Let's bike, then, to these sites of Jewish Experience in Cambridge:

  • (1) Our first stop is at the far end of Brattle Street - or rather that portion of the former Brattle Street now known as Elmwood Avenue. It was here that Felix Frankfurter, Harvard Law School professor and Associate Justice, United States Supreme Court, rented a house between the 1920s and 1960s.

  • (2) We'll now bike up Reservoir Road where another Harvard Law School professor today makes his home. Alan Dershowitz is well known for his writings, television appearances, and famous clients. His concerns about the continuance of the Jewish people in America have been expressed in his "Chutzpa" and "The Vanishing American Jew."

  • (3) We're heading toward and through Inman Square, once the heart of Cambridge's Jewish community.
Around Inman Square were located:

  • Cambridge's first shul - Congregation Anshe Sfard on Webster Street, Somerville,
  • Cambridge's first Jewish community center on Elm Street,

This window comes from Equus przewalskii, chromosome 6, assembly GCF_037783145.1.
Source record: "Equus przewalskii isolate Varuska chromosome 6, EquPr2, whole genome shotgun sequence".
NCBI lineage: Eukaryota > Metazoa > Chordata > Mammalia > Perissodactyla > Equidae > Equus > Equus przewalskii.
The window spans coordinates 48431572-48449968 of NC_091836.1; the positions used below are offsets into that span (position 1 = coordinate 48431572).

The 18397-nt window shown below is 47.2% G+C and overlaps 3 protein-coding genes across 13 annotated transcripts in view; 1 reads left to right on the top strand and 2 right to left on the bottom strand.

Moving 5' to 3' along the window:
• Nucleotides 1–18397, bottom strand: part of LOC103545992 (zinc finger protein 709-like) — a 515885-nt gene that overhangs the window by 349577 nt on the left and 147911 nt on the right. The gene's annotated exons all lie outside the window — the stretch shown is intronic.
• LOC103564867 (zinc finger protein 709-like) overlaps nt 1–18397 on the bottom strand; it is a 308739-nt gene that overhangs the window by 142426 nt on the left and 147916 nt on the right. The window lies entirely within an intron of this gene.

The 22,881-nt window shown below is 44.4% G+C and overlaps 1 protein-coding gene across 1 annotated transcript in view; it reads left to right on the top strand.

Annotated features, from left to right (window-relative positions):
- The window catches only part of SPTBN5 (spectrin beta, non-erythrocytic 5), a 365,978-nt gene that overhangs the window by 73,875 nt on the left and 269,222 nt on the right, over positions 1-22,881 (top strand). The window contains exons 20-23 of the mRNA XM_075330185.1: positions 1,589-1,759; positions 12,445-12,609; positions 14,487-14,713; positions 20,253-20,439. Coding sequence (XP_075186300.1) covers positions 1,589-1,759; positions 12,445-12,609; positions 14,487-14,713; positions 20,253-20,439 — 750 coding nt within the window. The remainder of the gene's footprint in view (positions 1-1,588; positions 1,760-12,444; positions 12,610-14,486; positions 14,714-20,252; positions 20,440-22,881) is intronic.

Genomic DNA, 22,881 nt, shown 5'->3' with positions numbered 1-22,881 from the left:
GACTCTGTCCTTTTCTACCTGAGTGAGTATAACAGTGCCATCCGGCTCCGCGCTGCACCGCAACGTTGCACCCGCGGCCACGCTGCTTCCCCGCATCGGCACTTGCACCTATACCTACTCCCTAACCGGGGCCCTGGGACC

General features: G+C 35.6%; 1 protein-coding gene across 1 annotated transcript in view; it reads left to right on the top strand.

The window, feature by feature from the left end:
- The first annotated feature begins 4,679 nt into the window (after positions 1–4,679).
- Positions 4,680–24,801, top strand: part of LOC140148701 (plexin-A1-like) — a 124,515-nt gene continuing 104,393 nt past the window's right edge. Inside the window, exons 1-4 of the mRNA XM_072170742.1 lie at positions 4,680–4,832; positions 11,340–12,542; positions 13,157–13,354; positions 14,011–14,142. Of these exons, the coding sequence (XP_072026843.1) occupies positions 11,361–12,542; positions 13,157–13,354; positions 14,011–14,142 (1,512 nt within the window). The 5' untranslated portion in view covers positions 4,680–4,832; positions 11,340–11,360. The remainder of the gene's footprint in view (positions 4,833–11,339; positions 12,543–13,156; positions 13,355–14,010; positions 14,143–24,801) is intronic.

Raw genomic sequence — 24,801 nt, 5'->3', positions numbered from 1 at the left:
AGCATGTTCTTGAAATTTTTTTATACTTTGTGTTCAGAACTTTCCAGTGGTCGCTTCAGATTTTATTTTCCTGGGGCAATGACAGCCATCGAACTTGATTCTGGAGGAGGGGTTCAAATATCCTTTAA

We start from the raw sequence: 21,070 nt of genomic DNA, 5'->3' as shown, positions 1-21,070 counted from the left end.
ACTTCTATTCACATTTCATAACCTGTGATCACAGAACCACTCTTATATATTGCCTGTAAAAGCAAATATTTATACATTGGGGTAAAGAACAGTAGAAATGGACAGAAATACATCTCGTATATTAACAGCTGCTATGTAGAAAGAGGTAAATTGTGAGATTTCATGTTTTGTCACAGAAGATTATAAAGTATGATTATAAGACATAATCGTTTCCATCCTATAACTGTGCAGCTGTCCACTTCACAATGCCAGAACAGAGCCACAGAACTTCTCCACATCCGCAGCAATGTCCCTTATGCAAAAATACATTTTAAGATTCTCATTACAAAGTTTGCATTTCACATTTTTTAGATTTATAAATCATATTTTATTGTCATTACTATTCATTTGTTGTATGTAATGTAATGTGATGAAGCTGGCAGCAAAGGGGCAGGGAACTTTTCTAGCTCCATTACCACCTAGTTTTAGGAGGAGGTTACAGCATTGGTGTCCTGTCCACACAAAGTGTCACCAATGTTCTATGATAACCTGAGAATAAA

• Cambridge's second shul - Congregation Beth Israel on Columbia Street, and
  • Cambridge's third shul - Temple Ashkenaz on Tremont Street.

As we pass through Inman Square, we'll note (a) the large Jewish style delicatessen there, a survivor in the spirit of two others no longer extant in Brookline and Mattapan and (b) the old shop where the Swartz family once maintained their furrier business.

  • (4) The Congregation Anshe Sfard (1898-1957) building, a former wooden building with a mikvah, no longer exists.

  • (5) Cambridge's first Jewish community center (1913-1954) building does exist and today is a Portuguese Club. As a Jewish community center, it served a literary association, a YMHA, and a Zionist center.

  • (7) The Congregation Beth Israel (1900-1962) building also exists and today contains residential apartments. The congregation here followed a Sephardic minhag. This wonderful, brick shul building of Congregation Beth Israel was built during 1901-1902 and dedicated in 1903.

  • (8) The Temple Ashkenaz (1910-1962) building likewise exists but in a new reincarnation (since the 1962 merger of Congregation Beth Israel and Temple Ashkenaz) as Temple Beth Shalom. Today, Temple Beth Shalom, often referred to as the Tremont Street Shul, is best known for its vibrant Simhat Torah celebrations which spill out onto Tremont Street.

  • (9) Heading Southwest now, toward Central Square, we'll pass by a later Jewish Community center (1951-1977) building on Harvard Street and then rediscover another shul on Howard Street. The Congregation and Talmud Torah Yavna (1918-1934) building today is quite run down, having been used as a harpsicord workshop and residences for many years.